The only reason this question of need vs. talent is even being asked related to the recent MLB Draft is that it was repeatedly referenced regarding – who else? – the New York Mets. Not only are the Mets frequent and often justified targets of criticism, but members of the media who cover them have nuggets planted in their ears or come up with it on their own “hook” to push stories about the draft even if it makes no sense at all.
After the Mets drafted high school outfielder Pete Crow-Armstrong 19th overall, tweets from writers who cover the club were as follows:
Outfield is the club’s weakest position. None of the Mets top 15 prospects are outfielders, and their No. 1 outfield prospect is 17-year-old Alexander Ramirez, who has yet to play his first pro game.
Scouts say Crow-Armstrong could be playing in the big-leagues right now.
— Deesha (@DeeshaThosar) June 11, 2020
All teams say they never draft for need, but outfield was a clear need in the Mets organization. Whether coincidence or not, it makes a lot of sense for them.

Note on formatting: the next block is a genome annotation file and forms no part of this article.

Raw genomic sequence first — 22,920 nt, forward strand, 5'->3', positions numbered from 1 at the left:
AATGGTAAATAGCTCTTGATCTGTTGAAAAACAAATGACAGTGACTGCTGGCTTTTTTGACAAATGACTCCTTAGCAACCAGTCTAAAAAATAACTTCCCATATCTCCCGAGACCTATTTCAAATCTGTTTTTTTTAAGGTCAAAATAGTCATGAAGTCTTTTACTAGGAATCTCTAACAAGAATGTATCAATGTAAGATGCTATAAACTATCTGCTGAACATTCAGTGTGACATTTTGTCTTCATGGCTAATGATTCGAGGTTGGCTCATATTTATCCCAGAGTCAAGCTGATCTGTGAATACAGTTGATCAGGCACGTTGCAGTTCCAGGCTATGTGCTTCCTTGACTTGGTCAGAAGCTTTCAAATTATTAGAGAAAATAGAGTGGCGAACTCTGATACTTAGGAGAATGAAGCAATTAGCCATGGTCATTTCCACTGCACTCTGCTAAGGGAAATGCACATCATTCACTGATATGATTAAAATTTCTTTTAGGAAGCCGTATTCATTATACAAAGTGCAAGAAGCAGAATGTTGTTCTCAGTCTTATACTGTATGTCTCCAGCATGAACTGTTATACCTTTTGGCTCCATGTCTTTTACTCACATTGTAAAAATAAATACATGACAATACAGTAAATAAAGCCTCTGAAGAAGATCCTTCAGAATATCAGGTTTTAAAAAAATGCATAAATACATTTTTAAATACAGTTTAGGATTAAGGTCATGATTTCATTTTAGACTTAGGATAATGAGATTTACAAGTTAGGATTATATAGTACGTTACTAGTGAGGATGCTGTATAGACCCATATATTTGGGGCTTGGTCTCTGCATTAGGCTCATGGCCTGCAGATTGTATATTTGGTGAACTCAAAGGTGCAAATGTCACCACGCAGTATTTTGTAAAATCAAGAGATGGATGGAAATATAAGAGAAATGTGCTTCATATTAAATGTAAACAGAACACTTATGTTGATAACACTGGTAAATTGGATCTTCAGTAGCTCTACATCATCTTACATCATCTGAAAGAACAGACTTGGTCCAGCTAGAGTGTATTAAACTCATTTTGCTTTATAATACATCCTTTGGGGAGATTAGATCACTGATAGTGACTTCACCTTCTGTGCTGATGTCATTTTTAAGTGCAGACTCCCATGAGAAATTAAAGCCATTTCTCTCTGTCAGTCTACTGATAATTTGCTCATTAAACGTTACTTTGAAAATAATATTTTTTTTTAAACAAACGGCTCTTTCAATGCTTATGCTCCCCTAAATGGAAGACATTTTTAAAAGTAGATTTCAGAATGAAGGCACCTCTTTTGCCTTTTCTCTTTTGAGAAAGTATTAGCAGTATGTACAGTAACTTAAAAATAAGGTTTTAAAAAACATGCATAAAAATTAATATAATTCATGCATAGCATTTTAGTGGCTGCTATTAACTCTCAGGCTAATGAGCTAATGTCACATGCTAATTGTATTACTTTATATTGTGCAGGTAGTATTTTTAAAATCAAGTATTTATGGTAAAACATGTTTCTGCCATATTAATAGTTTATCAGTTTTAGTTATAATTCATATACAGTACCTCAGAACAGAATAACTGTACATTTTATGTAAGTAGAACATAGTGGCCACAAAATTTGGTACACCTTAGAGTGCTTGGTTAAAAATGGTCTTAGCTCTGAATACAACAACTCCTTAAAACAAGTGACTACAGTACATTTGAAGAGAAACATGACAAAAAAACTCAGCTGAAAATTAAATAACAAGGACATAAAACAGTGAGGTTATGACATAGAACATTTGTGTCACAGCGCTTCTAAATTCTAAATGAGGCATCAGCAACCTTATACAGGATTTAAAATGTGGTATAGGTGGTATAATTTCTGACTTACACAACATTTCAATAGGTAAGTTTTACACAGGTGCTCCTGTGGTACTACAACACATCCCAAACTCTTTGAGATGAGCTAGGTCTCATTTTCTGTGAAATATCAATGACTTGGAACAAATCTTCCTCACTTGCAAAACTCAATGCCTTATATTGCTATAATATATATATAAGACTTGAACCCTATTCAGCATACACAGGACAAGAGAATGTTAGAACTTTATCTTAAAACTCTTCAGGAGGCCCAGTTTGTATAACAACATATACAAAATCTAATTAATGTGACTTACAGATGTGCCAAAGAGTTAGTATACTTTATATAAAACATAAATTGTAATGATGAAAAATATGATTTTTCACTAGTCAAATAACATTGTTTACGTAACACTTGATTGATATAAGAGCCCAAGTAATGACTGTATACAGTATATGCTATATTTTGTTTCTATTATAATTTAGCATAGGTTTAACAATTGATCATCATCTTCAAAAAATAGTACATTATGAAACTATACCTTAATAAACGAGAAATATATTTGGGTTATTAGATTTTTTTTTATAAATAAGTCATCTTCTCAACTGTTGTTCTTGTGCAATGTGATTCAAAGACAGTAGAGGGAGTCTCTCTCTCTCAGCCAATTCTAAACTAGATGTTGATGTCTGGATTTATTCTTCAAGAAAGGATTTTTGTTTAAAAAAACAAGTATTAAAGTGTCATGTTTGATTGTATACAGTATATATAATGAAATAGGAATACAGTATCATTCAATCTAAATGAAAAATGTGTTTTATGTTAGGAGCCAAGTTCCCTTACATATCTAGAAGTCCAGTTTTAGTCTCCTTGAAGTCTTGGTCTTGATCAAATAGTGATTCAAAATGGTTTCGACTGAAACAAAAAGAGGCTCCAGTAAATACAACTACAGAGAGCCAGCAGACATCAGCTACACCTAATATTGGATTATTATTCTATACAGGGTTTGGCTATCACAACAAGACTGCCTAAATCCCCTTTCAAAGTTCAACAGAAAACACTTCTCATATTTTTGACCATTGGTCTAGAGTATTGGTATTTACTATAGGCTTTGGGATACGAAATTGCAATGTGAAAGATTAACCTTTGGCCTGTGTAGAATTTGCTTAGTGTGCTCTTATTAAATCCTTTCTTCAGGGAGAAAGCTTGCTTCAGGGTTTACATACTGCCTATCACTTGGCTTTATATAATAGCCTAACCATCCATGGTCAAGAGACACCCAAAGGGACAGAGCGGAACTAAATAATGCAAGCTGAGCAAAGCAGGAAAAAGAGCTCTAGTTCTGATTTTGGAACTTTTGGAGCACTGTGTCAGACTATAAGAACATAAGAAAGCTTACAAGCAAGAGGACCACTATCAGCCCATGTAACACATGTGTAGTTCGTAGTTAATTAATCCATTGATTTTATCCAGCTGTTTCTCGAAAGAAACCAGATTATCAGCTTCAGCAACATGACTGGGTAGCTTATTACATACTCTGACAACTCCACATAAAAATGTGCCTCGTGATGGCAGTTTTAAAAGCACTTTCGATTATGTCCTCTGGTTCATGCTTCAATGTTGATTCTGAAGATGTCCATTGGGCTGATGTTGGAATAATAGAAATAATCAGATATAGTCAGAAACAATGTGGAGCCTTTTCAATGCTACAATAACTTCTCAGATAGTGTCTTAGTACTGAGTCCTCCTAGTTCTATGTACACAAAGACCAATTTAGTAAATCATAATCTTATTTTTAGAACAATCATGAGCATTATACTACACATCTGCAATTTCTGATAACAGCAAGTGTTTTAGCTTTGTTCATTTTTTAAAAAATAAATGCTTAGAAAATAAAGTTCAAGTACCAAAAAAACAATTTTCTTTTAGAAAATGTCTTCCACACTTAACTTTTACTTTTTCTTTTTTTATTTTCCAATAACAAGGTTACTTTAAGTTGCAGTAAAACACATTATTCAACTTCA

— Anthony DiComo (@AnthonyDiComo) June 11, 2020
“Scouts say Armstrong could be playing in the big leagues right now.”
Right. At 18, he could be playing in the big leagues right now. Think about it. Think about how that never, ever happens. Then think about the hyperbole and how asinine it is.
It’s this level of categorical nonsense that renders all analysis – even that which is retrospectively accurate – ridiculous. These preposterous statements attributed to invisible “scouts” whose name won’t be attached to it since it might get them fired if any powers-that-be in an organization knew who said it happen every year with approximately every one of the first 100 players selected in the first round.
As DiComo later tweeted, teams do not draft based on need. Still, it may be beneficial to consider the concept of drafting for need vs. drafting the best available player. And there’s greater nuance with the dueling theories than conventional wisdom suggests.
For big time sports in which amateur players are acquired via the draft, MLB and the NHL have minor league systems to develop them before moving them up.
The NFL and the NBA draft players demanding that they reach the highest level immediately and contribute.